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People leaders must create an environment for their people to learn, succeed and flourish. But unfortunately, not all organisations and their leaders are keeping pace with the rapidly changing ways in which Australians work.

I interviewed people leaders from some of Australia’s best in class organisations and profiled these outstanding organisations in a future that works’ latest report, Best in Class. Through my interviews, it became apparent that best in class organisations recognise the design of work is changing and, in response, are designing high performing office spaces and enabling collaborative work to allow their people to flourish.

Our previous research, Delivering Purpose and Meaning also highlighted that the social context is vital for employees at work and workplace design can assist in developing a culture of creativity and collaboration.

One of our Best in Class workplaces, AECOM, is proactively embedding new learning in the workplace to enable its people to succeed. Rather than investing in stand-alone training programs, which are difficult to implement in day-to-day practice, AECOM equips its people with coaching qualifications to draw out the best value from training and development experiences, back in the office.

Best in class organisations are also thinking holistically about the workplace – it is not only about productivity and outputs, but the physical workspace and how teams work. Leaders enable people to work in teams, on projects and flexibly.

Cotton On Group offers “Empower Hours” where team members can complete their hours anytime between 7am and 7pm. It is also common to see Cotton On Group people’s children in the workplace, and the organisation has funded 1,600 holiday care places for children to make school holidays more manageable and affordable for their people.

People now expect workplaces to be flexible so they can cater to their family and outside-of-work commitments, this is no longer a perk it is the new norm.

I also learned that PwC enables its people to work in non-traditional ways. It advocates activity-based work planning and, notably, measures people not on the hours they are physically in the office but instead on their output. Employees can work in any place, on any device, which challenges notions about traditional full-time employment.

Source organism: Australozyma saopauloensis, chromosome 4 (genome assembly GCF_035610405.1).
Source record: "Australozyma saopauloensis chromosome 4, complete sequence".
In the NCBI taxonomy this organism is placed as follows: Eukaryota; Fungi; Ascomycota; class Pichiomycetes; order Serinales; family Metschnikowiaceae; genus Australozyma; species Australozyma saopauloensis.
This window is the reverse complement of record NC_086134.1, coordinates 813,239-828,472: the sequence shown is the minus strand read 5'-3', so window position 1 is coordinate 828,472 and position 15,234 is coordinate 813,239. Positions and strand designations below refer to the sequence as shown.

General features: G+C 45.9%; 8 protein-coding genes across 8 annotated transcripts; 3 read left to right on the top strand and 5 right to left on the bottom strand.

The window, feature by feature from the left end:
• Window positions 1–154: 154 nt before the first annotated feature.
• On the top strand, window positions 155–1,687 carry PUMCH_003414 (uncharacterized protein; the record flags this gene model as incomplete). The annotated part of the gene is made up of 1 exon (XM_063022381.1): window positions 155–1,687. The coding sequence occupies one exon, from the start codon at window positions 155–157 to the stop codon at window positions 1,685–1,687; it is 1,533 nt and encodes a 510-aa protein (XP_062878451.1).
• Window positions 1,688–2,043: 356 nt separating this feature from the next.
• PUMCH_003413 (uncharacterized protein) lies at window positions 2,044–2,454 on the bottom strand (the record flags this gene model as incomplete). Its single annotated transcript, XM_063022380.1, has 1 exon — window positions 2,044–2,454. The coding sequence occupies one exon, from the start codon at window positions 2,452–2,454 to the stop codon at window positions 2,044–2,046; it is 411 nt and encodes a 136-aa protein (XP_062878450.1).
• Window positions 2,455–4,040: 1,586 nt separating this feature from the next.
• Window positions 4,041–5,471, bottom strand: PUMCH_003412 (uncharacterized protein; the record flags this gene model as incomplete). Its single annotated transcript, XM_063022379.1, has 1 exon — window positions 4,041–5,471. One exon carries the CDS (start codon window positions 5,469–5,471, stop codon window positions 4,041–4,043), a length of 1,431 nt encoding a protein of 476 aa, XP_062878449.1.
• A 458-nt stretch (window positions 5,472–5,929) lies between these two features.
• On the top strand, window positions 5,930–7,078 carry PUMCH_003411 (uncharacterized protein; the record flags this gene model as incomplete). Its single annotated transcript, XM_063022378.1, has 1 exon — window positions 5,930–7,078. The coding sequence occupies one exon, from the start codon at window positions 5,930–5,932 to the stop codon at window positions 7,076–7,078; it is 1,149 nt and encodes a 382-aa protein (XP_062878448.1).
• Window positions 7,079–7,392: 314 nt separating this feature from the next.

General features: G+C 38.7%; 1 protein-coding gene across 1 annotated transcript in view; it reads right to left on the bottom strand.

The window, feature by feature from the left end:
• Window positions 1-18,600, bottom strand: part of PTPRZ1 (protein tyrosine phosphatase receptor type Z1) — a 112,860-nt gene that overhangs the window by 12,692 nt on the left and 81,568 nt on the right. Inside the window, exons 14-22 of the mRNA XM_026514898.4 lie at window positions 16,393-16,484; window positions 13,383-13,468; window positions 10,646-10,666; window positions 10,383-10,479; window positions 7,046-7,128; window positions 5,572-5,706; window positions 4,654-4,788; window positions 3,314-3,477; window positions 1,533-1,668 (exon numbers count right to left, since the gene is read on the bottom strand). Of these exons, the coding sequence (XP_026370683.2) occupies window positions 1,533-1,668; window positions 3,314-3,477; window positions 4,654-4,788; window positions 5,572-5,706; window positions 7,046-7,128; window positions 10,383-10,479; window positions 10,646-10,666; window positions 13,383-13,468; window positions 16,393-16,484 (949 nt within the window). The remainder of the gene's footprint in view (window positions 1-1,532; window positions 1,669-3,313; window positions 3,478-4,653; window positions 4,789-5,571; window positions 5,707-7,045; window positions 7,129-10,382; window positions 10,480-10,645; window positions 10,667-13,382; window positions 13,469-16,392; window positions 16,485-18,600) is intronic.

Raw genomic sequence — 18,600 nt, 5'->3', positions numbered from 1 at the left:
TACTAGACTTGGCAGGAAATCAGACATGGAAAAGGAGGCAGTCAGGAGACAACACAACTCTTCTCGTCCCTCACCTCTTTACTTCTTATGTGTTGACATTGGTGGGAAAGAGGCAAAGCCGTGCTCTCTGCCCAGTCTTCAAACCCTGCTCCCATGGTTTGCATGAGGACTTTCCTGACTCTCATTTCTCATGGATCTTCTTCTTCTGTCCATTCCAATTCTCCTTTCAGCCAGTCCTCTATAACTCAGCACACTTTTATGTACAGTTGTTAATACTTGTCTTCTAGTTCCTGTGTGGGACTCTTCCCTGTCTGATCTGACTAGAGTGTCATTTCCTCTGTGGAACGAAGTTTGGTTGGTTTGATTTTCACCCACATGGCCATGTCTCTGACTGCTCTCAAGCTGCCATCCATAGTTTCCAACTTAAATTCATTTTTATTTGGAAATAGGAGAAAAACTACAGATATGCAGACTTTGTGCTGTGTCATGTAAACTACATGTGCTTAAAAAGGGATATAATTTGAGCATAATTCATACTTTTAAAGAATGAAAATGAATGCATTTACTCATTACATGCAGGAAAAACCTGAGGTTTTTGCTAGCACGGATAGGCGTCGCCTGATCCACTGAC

I concluded these interviews feeling inspired by how outstanding organisations are leading their people as humans, not “human resources”. This should be the direction and future of HR in Australia and these organisations are providing a way forward for other people leaders to emulate in their own organisations.

Which ideas would work in your workplace? Take a look at the full Best in Class report for more inspiration.People leaders must create an environment for their people to learn, succeed and flourish. But unfortunately, not all organisations and their leaders are keeping pace with the rapidly changing ways in which Australians work.

I interviewed people leaders from some of Australia’s best in class organisations and profiled these outstanding organisations in a future that works’ latest report, Best in Class. Through my interviews, it became apparent that best in class organisations recognise the design of work is changing and, in response, are designing high performing office spaces and enabling collaborative work to allow their people to flourish.

Our previous research, Delivering Purpose and Meaning also highlighted that the social context is vital for employees at work and workplace design can assist in developing a culture of creativity and collaboration.

One of our Best in Class workplaces, AECOM, is proactively embedding new learning in the workplace to enable its people to succeed. Rather than investing in stand-alone training programs, which are difficult to implement in day-to-day practice, AECOM equips its people with coaching qualifications to draw out the best value from training and development experiences, back in the office.

Best in class organisations are also thinking holistically about the workplace – it is not only about productivity and outputs, but the physical workspace and how teams work. Leaders enable people to work in teams, on projects and flexibly.

Cotton On Group offers “Empower Hours” where team members can complete their hours anytime between 7am and 7pm. It is also common to see Cotton On Group people’s children in the workplace, and the organisation has funded 1,600 holiday care places for children to make school holidays more manageable and affordable for their people.

People now expect workplaces to be flexible so they can cater to their family and outside-of-work commitments, this is no longer a perk it is the new norm.